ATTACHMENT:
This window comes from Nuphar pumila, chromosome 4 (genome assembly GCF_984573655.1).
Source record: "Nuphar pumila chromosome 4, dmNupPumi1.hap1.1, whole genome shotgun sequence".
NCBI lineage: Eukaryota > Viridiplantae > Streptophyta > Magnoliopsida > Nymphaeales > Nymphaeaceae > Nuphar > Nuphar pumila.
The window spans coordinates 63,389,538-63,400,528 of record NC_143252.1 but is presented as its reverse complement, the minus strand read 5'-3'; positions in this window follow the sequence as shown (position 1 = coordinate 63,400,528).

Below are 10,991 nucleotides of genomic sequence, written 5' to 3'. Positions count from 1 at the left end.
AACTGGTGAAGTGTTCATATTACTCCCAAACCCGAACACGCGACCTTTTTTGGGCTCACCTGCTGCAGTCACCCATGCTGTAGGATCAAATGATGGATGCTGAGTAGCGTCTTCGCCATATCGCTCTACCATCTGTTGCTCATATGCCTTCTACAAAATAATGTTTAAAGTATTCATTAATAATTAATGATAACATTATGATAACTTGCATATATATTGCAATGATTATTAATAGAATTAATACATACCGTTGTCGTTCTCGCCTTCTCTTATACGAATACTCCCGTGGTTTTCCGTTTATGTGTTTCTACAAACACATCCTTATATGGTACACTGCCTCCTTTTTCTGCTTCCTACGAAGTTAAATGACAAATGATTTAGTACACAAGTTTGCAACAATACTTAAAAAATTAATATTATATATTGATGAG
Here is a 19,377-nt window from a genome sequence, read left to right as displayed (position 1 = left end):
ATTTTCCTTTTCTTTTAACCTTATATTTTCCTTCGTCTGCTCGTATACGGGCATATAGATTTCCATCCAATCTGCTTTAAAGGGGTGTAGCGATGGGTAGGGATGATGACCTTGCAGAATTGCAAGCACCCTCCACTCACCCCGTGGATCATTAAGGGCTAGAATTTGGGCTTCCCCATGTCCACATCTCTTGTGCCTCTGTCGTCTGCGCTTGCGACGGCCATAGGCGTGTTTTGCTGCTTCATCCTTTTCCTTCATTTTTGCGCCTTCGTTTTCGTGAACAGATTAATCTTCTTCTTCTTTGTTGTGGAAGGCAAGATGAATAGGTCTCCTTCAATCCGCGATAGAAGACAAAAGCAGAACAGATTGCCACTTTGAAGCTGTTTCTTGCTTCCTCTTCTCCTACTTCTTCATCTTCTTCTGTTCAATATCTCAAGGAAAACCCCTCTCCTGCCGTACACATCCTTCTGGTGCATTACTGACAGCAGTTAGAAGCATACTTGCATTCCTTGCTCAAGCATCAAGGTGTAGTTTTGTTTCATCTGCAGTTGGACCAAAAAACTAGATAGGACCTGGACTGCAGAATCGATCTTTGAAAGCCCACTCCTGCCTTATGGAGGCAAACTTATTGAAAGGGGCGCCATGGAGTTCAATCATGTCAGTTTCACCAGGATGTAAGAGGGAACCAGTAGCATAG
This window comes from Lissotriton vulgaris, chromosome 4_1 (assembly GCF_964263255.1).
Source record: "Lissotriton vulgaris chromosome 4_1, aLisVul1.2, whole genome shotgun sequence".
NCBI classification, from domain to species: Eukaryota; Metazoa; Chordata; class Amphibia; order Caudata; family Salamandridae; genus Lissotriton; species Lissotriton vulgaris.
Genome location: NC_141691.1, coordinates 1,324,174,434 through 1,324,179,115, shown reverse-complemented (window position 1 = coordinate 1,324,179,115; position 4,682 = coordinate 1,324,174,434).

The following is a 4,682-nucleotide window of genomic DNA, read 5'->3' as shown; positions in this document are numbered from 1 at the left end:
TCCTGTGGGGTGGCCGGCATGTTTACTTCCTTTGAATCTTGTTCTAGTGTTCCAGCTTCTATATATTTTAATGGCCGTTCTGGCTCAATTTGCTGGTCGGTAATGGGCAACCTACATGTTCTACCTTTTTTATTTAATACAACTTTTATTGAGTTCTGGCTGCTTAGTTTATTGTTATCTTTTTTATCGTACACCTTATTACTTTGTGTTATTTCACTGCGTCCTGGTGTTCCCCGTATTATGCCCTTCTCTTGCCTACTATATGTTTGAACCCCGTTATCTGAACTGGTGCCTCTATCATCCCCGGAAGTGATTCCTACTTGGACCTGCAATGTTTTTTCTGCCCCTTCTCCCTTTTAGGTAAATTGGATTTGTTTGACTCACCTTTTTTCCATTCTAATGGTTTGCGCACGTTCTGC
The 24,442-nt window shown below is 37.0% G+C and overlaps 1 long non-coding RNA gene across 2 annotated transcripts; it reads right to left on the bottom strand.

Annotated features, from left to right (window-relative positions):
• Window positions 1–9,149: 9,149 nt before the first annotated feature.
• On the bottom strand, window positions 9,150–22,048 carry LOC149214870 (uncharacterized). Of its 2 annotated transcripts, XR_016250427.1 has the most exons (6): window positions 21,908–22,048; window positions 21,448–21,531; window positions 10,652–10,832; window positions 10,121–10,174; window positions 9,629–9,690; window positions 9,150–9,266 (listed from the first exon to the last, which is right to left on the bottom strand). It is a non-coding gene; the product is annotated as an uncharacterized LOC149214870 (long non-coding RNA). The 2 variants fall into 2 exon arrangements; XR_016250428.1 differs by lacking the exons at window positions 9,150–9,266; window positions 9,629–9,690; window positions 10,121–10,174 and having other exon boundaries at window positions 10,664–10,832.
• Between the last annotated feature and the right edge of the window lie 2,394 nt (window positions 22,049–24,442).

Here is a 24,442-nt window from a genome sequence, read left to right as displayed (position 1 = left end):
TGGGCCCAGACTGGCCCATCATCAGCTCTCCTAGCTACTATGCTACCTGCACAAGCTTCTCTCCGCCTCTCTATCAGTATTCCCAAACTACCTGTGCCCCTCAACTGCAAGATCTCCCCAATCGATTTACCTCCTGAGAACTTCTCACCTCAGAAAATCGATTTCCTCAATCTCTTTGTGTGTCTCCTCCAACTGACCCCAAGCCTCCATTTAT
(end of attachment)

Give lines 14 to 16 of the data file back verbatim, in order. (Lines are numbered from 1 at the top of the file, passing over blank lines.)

TCCTGTGGGGTGGCCGGCATGTTTACTTCCTTTGAATCTTGTTCTAGTGTTCCAGCTTCTATATATTTTAATGGCCGTTCTGGCTCAATTTGCTGGTCGGTAATGGGCAACCTACATGTTCTACCTTTTTTATTTAATACAACTTTTATTGAGTTCTGGCTGCTTAGTTTATTGTTATCTTTTTTATCGTACACCTTATTACTTTGTGTTATTTCACTGCGTCCTGGTGTTCCCCGTATTATGCCCTTCTCTTGCCTACTATATGTTTGAACCCCGTTATCTGAACTGGTGCCTCTATCATCCCCGGAAGTGATTCCTACTTGGACCTGCAATGTTTTTTCTGCCCCTTCTCCCTTTTAGGTAAATTGGATTTGTTTGACTCACCTTTTTTCCATTCTAATGGTTTGCGCACGTTCTGC
The 24,442-nt window shown below is 37.0% G+C and overlaps 1 long non-coding RNA gene across 2 annotated transcripts; it reads right to left on the bottom strand.

Annotated features, from left to right (window-relative positions):